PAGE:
Promoting community health

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by Michael Yonas, DrPH

Over the past eight months, it has been our pleasure to work together to translate important and contemporary health and research information to the readership of the New Pittsburgh Courier, in collaboration with Community PARTners (a core service of the University of Pittsburgh’s Clinical and Translational Science Institute—CTSI), and the Urban League of Greater Pittsburgh. Michael Yonas, DrPH, assistant professor of medicine at the University of Pittsburgh School of Medicine, sat down with Esther Bush, president and CEO of the Urban League, to discuss this month’s topic of community health centers and doctor/patient communication.

EstherBush
ESTHER BUSH

MY: Thank you, Ms. Bush, for inspiring these eight segments and for the opportunity to meet with you monthly to talk about and share your thoughts with the readers. We’ve all learned so much from the series, “Take charge of your health today. Be informed. Be involved.”

EB: Thank you, Michael. It has been exciting to see the series come together with support from so many. These segments have highlighted how much work has to be done to address health disparities in African Americans in Allegheny County, as well some of the unique health, health care and service resources available. I know I have learned so much! The content of this last segment is critically important to addressing disparities in health—finding a health care center and a doctor that suit your needs and provide the services most beneficial to you.

MY: What are some of your thoughts after reading this segment?

EB: I am aware of the exceptional resources available to residents of Allegheny County, although not everyone has equal access to these resources. It was wonderful to learn more about health clinics in the Pittsburgh area; they provide an array of essential services and offer sliding fee payment scales, making services affordable to so many. There are many other health clinics in our area as well, and I encourage everyone to call Community PARTners for more information about such resources.

MY: The patient-centered medical home model has been receiving so much attention in the news.

EB: I know, and Dr. South-Paul’s comments were most informative. I know Dr. South-Paul well, and we have worked together on many projects. It was helpful for me to learn from her comments about how community health centers developed from the patient-centered medical home model concept and are designed to integrate the many elements of health care, including physical, behavioral, pharmacy and oral health services, in one location. For many of the communities in greatest need, this concept and access point to care are so important. I agree with Dr. South-Paul’s comment that community health centers are a fantastic, compassionate, coordinated and accessible resource to be supported to help address the health disparities we’ve highlighted over the past seven months.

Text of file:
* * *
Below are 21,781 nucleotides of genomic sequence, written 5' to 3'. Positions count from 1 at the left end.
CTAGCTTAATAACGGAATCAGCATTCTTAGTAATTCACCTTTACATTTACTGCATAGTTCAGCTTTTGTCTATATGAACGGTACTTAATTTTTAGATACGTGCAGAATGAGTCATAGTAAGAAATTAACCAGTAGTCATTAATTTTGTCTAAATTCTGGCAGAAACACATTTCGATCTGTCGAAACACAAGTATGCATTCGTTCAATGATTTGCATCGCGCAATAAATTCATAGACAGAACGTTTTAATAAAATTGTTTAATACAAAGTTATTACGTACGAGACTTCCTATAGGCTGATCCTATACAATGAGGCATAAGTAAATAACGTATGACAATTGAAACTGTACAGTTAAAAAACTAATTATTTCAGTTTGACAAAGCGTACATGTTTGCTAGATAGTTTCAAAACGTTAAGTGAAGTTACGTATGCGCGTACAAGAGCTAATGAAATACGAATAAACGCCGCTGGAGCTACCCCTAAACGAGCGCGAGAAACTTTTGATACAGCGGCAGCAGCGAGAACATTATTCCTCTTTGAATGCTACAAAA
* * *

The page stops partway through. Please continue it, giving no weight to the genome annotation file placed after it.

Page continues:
MY: Thank you, Ms. Bush, for your leadership and insight and for serving as codirector of the Community PARTners core.

EB: I’m so excited to have this opportunity and am even more excited for opportunities to come. Participating and leading this unique partnership with the Urban League of Greater Pittsburgh, the New Pittsburgh Courier and CTSI have strengthened my commitment to wanting to address and help eliminate the disparities in health, wellness and safety facing African Americans in Allegheny County. I encourage people to take charge of their health, ask health care providers questions and learn more about research and consider getting involved in it. The new knowledge gained from clinical, health care and community research projects is an important part of designing and finding new ways to identify, care for and control so many of the health issues facing our community today. For more information, call Community PARTners, anytime, at 1-866-422-1575.

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